Friday, June 6, 2008


Canaries by David De Souza

Before I bred shamas, I bred canaries. This must have been about 28 years ago. I had read in the classified advertisements that a person named S. Wee had canaries for sale. I lived then in Thomson Road and his home was just a few miles away. I visited him. This was several years before his retirement from his job. On retirement, he opened a bird kiosk at Watten Estate and ceased to keep or breed canaries at his home.

He was a successful canary breeder and had what seemed to be a few hundred canaries. He was most hospitable. He did not try to persuade me to buy but would voluntarily take out a caged canary for me to view and listen to its song. He would then take out another and patiently answer my questions. Thus I spent a pleasant evening listening to his birds and learning from him before eventually buying a male.

Wee’s canaries were the common or nondescript type of song canary but he had specially imported them and they had a more pleasant rolling song than the canaries available from the bird-shops. We (and the shops) used to refer to the bird-shop canaries as “Roller Choppers”. These birds would sing a rolling song followed by a series of “chop, chop, chop” before rolling again. Of course, there is no sub-species of canaries known as Roller Choppers. The only song canaries are Rollers, Waterslagers, Timbrados and the American Song Canary.

I pause here as some of you may want to know the differences in the songs of the various sub-species of song canary.

From S. Wee I learnt how to breed canaries. It was easy. A pair will breed readily in a 1’ x 2’ cage. They will also breed freely in a community of canaries with each pair choosing its own nesting location and squabbling over it. Community breeding has its disadvantages since, unless the aviary is spacious, squabbling can result in loss of chicks. Anyway, I tried breeding the canaries in cages and had immediate success. Eventually I had several pairs nesting at any one time. The chicks were given to friends.

After succeeding with Wee’s canaries, I became curious about the Roller. However, there were no true Roller canaries available in Singapore. This is still the position in Singapore today. I asked the bird-shop owners why true Rollers were not imported into Singapore. I was told that the song was too soft in the sense of “not loud enough” and people in Singapore did not find such song attractive.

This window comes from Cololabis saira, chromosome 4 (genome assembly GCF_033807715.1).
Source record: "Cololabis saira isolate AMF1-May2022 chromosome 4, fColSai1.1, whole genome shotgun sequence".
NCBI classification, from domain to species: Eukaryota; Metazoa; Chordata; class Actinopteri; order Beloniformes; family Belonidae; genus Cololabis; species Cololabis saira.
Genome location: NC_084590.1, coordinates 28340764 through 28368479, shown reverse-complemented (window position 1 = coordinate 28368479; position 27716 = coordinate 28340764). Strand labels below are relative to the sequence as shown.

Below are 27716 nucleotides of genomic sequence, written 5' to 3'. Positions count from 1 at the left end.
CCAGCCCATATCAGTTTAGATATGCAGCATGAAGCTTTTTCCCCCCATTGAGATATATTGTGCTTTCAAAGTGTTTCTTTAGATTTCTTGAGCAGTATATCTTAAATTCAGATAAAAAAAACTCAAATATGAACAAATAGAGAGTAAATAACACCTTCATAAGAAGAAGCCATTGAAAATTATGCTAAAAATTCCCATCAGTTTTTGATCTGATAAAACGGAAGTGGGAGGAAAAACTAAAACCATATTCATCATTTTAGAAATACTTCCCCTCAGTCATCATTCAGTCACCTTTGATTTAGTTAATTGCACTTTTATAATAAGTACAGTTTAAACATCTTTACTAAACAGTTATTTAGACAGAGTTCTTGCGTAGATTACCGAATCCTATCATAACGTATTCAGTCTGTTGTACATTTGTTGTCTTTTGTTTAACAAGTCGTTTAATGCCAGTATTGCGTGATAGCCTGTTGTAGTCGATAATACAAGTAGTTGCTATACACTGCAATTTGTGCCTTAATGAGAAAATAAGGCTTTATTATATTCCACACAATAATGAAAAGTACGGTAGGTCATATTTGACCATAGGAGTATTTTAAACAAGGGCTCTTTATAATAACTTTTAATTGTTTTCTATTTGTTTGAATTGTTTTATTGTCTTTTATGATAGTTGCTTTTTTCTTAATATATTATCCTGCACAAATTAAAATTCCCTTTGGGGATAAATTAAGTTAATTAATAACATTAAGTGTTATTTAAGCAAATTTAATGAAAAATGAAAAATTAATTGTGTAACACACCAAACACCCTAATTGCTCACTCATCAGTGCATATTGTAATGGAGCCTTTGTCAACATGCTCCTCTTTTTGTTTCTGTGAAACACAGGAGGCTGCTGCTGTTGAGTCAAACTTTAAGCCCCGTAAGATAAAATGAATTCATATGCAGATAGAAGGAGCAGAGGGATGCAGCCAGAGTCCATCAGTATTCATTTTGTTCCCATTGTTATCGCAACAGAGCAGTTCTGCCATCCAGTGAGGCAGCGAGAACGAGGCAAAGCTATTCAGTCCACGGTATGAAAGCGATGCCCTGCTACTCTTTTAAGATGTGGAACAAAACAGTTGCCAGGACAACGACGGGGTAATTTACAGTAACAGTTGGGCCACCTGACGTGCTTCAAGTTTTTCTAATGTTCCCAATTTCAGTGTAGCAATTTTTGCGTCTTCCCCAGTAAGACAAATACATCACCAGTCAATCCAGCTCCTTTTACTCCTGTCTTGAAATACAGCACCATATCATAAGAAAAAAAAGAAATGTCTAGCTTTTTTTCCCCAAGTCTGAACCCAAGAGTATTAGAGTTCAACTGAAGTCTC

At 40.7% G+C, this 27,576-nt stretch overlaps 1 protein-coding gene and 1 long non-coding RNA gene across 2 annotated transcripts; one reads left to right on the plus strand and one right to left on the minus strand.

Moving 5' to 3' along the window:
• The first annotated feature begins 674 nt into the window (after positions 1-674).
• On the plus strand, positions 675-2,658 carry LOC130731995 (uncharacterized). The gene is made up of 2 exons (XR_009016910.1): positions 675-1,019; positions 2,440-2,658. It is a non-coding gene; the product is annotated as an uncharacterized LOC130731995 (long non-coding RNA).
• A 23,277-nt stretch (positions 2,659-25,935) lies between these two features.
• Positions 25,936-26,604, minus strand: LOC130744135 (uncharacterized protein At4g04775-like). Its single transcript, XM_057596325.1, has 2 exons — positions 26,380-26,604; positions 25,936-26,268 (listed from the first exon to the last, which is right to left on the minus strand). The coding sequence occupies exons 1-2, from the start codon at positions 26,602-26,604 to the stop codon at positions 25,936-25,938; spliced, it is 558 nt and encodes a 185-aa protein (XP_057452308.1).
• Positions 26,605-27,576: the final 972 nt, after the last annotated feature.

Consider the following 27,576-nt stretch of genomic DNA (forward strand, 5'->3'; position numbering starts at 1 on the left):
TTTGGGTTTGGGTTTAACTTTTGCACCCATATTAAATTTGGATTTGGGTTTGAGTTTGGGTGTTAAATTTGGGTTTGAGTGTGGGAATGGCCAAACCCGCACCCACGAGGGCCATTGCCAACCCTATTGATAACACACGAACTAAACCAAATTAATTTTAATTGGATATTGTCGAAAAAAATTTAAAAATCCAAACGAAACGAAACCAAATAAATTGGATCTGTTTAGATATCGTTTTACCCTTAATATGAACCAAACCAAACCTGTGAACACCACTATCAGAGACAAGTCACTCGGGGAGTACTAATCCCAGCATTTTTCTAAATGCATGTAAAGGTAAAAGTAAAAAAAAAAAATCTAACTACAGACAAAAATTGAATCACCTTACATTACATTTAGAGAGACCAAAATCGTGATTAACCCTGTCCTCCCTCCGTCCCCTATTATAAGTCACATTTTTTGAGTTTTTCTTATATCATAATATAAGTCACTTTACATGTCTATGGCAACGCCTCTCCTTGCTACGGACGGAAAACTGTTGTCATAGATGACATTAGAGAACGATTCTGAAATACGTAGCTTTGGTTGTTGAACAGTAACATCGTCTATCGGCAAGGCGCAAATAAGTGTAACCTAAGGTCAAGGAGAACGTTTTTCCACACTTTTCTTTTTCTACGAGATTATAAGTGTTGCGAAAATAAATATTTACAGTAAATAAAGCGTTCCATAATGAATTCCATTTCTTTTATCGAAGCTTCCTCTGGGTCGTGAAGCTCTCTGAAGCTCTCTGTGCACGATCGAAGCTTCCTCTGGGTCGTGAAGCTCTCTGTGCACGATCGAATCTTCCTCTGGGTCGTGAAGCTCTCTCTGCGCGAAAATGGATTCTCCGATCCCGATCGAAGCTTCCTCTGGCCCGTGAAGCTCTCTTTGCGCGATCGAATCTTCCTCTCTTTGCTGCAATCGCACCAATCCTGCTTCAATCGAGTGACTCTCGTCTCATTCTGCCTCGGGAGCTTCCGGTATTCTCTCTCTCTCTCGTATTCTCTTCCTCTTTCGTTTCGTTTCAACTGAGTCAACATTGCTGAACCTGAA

On a holiday trip to the UK with my wife about 25 years ago, I took the trouble to find a Roller Canary society in London and phoned its secretary. I said that I was in London on a visit and asked if he or anyone else had Rollers for sale. He did not but he was really nice and said that he would phone members of his society who might have Rollers and get back to me. He referred me to a breeder in Yorkshire whom he said was breeding Rollers that had swept the field in competitions.

I made an appointment and my wife and I took the train one winter’s afternoon to Yorkshire and a taxi from the station to the home of the canary breeder. We arrived in time for tea and he insisted that we have tea and scones before taking us to a heated bird-room in his garden where his birds were housed. They were singing well and I found the song fascinating. The true Roller’s song is almost a whisper that can hardly be heard across a large room. It sounds much like the song of our Roller-choppers but the chops are less and softer and the rolls are more melodious.

I mentioned to the breeder that the secretary of the society had recommended him as having been extremely successful in Roller song competitions in the UK and I asked how he had achieved this. He replied that he had previously used stock that was available in the UK for his breeding program but he had had only limited success in song competitions. He came to the conclusion that there was no future in breeding from the available birds and that he would need to look outside the country if he wished to improve his stock. About 5 years previous to our meeting, he had made inquiries as to the most successful Roller canary breeder in Germany. He had then taken a trip to Germany and purchased stock birds from the breeder and followed his advice on the pairing of the birds.